Some Bank Plants you can bank on

Successfully planting a bank or a slope can be a challenge; steep and hard to water, a pain to work on. Here are some ideas.

California natives and Mediterranean plants are your obvious good choices. Planting now will allow the winter rains to help get them established. After they are growing well, the summer lower watering suits them just fine. Succulents take almost no care and do well on banks. Choose the best for your site.

Here are some suggestions from experts plus some favorites of Evelyn.

Sabina Hildebrand is Weidner’s Gardens succulent expert. Here are Sabine’s succulent choices. For the ground-cover look, try creeping Sedums, which grow almost effortless in dry soil. Because they root along the stem, it makes them an ideal choice for very steep banks and sunny slopes. There is no need for supplemental irrigation, their only requirement is good drainage. Many colors, shapes and sizes can give you a real pallet of textures and tones.

If you want to mix in some height try some of the new Aloes. They bloom almost all year and grow pups all around the mom. Aloe “Cynthia Giddy” and Aloe Rudikoppie are just two of the many that Sabine likes. Both can take shade or full sun and you will have some blooms throughout the year. There are lots of choices, so ask the experts what is best for you.

Here are some of Evelyn’s favorites that are not succulents.

California Lilacs (Ceanothus) are one of the most beautiful of the California natives — deep blue or white spring flowers that cover the plant. Ceanothus can be large shrubs but they can also be low ground-hugging bank plants. Yankee Point is one of the best. It stays low and one plant can make a 5- to 10-foot spread.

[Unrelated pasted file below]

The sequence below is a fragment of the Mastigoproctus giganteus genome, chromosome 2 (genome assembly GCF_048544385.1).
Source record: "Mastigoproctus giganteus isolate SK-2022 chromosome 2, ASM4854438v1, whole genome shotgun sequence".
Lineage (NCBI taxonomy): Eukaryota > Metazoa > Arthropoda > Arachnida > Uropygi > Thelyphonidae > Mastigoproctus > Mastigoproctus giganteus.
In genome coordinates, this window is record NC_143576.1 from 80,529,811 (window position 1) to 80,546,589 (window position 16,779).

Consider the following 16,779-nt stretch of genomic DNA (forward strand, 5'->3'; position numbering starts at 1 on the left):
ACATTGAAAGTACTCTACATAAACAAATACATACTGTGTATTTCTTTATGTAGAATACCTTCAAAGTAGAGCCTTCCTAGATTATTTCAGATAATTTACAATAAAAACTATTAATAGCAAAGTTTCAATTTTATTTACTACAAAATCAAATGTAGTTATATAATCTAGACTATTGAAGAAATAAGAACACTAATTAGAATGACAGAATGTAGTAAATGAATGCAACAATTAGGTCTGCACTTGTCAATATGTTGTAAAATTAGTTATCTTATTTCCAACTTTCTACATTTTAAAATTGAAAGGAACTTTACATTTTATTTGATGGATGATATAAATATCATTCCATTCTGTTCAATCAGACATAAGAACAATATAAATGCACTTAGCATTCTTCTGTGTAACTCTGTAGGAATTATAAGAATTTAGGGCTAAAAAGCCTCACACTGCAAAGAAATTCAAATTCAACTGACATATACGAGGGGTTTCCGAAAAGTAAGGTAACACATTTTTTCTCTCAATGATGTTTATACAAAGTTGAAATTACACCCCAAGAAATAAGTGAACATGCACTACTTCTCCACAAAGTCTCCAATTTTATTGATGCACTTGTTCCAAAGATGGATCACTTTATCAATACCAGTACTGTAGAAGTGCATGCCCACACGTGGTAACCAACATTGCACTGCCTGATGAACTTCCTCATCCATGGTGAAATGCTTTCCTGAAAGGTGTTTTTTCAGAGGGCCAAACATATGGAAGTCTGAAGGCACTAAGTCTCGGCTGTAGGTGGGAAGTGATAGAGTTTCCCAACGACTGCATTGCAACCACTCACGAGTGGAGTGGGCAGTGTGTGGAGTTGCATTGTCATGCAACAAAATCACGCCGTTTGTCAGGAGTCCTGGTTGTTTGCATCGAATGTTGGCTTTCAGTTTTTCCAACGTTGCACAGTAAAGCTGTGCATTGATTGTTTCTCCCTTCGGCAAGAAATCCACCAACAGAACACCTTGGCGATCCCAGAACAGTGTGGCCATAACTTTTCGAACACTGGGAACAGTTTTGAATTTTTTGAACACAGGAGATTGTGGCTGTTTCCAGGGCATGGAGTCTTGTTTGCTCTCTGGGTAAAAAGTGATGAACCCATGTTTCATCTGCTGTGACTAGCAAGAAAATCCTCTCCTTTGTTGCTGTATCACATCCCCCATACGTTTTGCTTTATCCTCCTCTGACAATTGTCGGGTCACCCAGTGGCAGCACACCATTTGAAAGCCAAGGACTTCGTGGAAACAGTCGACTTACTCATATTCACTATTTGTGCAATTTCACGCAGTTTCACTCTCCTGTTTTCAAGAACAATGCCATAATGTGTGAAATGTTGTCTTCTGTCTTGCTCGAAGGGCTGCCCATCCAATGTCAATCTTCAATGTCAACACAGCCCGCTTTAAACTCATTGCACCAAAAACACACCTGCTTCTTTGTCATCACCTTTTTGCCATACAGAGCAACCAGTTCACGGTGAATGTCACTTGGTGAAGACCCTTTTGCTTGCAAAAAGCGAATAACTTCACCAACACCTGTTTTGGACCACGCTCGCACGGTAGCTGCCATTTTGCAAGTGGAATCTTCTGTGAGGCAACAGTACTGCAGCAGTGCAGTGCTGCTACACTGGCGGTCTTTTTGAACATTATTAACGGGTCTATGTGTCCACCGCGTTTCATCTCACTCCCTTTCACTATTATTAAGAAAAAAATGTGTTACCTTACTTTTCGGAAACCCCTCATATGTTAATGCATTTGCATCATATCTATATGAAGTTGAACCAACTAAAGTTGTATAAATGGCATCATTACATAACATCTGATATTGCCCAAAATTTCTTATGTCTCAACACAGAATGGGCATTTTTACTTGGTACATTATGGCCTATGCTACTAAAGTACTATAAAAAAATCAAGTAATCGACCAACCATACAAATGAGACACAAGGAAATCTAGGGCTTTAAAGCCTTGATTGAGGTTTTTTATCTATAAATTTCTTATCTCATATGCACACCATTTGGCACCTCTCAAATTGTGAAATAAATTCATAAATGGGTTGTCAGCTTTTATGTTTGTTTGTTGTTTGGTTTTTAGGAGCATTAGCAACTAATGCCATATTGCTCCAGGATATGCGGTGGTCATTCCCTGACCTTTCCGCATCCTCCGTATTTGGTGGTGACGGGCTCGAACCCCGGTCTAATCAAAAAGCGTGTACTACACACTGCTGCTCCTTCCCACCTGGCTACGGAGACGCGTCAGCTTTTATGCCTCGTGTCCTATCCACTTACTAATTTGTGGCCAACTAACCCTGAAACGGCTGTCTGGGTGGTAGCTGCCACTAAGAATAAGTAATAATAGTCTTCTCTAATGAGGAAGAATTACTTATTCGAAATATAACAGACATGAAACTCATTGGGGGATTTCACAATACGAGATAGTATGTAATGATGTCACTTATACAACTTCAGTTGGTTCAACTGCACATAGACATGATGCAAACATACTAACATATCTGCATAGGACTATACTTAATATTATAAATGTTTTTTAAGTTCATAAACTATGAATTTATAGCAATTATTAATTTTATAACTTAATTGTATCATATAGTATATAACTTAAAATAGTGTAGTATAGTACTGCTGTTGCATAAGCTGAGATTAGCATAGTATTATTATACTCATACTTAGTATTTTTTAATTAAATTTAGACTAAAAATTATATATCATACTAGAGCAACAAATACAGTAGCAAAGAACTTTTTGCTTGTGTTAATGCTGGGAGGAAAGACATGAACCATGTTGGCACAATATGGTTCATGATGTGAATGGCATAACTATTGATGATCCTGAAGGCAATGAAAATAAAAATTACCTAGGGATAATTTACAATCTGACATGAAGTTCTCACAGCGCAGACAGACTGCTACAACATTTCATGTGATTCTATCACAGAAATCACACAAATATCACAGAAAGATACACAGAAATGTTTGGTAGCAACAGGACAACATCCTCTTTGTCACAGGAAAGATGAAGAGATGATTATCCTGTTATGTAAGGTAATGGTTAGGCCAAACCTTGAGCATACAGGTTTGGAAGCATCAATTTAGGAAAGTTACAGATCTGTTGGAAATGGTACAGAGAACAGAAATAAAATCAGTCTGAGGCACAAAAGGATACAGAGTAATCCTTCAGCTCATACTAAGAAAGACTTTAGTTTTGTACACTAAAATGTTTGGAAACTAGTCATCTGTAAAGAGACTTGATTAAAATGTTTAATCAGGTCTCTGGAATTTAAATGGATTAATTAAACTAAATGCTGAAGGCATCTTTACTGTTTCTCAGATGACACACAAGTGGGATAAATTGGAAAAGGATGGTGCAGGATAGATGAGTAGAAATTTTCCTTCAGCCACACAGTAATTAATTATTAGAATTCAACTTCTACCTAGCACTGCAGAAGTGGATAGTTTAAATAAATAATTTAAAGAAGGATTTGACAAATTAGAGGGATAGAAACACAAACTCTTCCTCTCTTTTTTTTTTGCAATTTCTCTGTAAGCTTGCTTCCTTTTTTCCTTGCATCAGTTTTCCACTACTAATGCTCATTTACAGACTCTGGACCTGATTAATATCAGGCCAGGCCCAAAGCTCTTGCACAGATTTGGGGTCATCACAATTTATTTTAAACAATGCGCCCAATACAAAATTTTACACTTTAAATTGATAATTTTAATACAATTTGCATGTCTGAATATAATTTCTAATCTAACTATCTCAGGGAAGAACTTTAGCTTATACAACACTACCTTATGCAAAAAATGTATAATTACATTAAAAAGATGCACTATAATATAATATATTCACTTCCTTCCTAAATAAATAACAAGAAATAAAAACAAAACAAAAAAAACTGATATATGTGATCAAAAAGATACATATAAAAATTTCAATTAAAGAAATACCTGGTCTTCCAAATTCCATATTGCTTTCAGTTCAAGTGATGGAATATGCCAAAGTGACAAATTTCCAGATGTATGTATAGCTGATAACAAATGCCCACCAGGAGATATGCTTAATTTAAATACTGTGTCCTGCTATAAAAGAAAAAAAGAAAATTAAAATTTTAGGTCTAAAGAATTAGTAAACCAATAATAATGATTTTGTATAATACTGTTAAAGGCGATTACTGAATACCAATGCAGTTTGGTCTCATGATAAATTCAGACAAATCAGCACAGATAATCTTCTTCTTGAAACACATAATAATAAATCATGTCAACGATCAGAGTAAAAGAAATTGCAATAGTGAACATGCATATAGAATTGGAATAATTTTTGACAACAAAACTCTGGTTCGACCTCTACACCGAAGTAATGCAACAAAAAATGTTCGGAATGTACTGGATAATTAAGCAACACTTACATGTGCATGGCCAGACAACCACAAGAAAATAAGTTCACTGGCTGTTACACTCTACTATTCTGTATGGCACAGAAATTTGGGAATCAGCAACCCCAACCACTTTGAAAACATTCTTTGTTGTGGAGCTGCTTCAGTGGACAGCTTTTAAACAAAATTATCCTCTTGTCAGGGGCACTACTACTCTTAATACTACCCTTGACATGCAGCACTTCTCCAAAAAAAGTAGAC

Another interesting bank plant is Russelia equisetiformis, which means foliage like horse hair. This grows to be a big shrub with long sweeping branches of grass-like foliage that will be covered with bright red tubular flowers from March to December. Hummingbirds go crazy. Planted at the top of a slope, the branches can hang down three to four feet.

Mia, of Cedros Gardens fame, also has some super suggestions.

For partial sun, try Creeping Morning Glory Convolvulus mauritanicus. For west sun, all the Lantanas work, but New Gold is Mia’s first choice. Old-fashioned purple Lantana will bloom all year.

For that hottest south side, both Mia and Evelyn like the Australian native Grevilleas. Mia’s favorite is Grevillea Mt. Tamoritha and Evelyn likes Coastal Gem. Both have pink flowers, are low, wide spreading and like the coast. Hint, Grevillea’s love poor granite type well draining soils.

Do not feed them high phosphate fertilizers. That’s the middle number on your fertilizer label. In fact, the less fertilizer, the better.

A final word of advice — ask before you buy. Use Google for images and information but note where the site is from. UK is not the same as California. Always give good loving care until your plants are well established.

Happy gardening from Evelyn.